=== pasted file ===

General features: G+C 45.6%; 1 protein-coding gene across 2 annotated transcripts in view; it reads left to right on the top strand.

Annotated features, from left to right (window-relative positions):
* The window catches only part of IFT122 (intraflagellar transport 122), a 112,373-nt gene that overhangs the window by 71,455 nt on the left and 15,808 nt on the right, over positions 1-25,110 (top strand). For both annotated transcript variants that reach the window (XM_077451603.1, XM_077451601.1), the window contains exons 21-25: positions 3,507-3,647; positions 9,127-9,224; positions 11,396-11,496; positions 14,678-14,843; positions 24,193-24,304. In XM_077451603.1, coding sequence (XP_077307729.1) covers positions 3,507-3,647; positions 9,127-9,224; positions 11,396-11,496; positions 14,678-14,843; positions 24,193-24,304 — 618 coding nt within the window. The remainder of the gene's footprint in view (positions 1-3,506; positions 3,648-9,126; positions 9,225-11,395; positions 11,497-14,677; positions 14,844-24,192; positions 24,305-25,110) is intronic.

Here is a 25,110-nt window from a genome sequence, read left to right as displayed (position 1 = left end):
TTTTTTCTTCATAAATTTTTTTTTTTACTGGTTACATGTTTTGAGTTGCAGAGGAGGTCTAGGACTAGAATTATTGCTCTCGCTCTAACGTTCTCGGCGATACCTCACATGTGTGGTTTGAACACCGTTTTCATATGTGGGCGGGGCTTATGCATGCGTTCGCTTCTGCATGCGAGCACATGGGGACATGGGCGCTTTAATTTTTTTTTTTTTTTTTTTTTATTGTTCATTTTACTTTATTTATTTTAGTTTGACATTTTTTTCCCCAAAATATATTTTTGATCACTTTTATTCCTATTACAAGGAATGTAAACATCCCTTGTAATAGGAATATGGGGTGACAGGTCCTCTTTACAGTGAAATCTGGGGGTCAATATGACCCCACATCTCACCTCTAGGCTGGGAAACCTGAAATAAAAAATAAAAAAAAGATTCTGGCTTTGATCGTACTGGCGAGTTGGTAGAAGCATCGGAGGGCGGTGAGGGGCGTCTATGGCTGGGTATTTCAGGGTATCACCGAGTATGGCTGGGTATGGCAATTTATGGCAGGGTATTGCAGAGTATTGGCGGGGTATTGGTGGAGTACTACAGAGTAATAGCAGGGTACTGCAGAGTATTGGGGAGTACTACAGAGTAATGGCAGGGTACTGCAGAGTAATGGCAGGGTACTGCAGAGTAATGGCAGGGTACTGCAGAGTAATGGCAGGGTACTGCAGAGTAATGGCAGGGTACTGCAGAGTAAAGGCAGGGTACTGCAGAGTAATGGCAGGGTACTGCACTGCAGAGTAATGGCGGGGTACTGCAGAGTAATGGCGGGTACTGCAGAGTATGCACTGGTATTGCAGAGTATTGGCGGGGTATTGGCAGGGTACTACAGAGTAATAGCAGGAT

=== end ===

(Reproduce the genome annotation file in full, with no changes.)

General features: G+C 45.6%; 1 protein-coding gene across 2 annotated transcripts in view; it reads left to right on the top strand.

Annotated features, from left to right (window-relative positions):
* The window catches only part of IFT122 (intraflagellar transport 122), a 112,373-nt gene that overhangs the window by 71,455 nt on the left and 15,808 nt on the right, over positions 1-25,110 (top strand). For both annotated transcript variants that reach the window (XM_077451603.1, XM_077451601.1), the window contains exons 21-25: positions 3,507-3,647; positions 9,127-9,224; positions 11,396-11,496; positions 14,678-14,843; positions 24,193-24,304. In XM_077451603.1, coding sequence (XP_077307729.1) covers positions 3,507-3,647; positions 9,127-9,224; positions 11,396-11,496; positions 14,678-14,843; positions 24,193-24,304 — 618 coding nt within the window. The remainder of the gene's footprint in view (positions 1-3,506; positions 3,648-9,126; positions 9,225-11,395; positions 11,497-14,677; positions 14,844-24,192; positions 24,305-25,110) is intronic.

Here is a 25,110-nt window from a genome sequence, read left to right as displayed (position 1 = left end):
TTTTTTCTTCATAAATTTTTTTTTTTACTGGTTACATGTTTTGAGTTGCAGAGGAGGTCTAGGACTAGAATTATTGCTCTCGCTCTAACGTTCTCGGCGATACCTCACATGTGTGGTTTGAACACCGTTTTCATATGTGGGCGGGGCTTATGCATGCGTTCGCTTCTGCATGCGAGCACATGGGGACATGGGCGCTTTAATTTTTTTTTTTTTTTTTTTTTATTGTTCATTTTACTTTATTTATTTTAGTTTGACATTTTTTTCCCCAAAATATATTTTTGATCACTTTTATTCCTATTACAAGGAATGTAAACATCCCTTGTAATAGGAATATGGGGTGACAGGTCCTCTTTACAGTGAAATCTGGGGGTCAATATGACCCCACATCTCACCTCTAGGCTGGGAAACCTGAAATAAAAAATAAAAAAAAGATTCTGGCTTTGATCGTACTGGCGAGTTGGTAGAAGCATCGGAGGGCGGTGAGGGGCGTCTATGGCTGGGTATTTCAGGGTATCACCGAGTATGGCTGGGTATGGCAATTTATGGCAGGGTATTGCAGAGTATTGGCGGGGTATTGGTGGAGTACTACAGAGTAATAGCAGGGTACTGCAGAGTATTGGGGAGTACTACAGAGTAATGGCAGGGTACTGCAGAGTAATGGCAGGGTACTGCAGAGTAATGGCAGGGTACTGCAGAGTAATGGCAGGGTACTGCAGAGTAATGGCAGGGTACTGCAGAGTAAAGGCAGGGTACTGCAGAGTAATGGCAGGGTACTGCACTGCAGAGTAATGGCGGGGTACTGCAGAGTAATGGCGGGTACTGCAGAGTATGCACTGGTATTGCAGAGTATTGGCGGGGTATTGGCAGGGTACTACAGAGTAATAGCAGGAT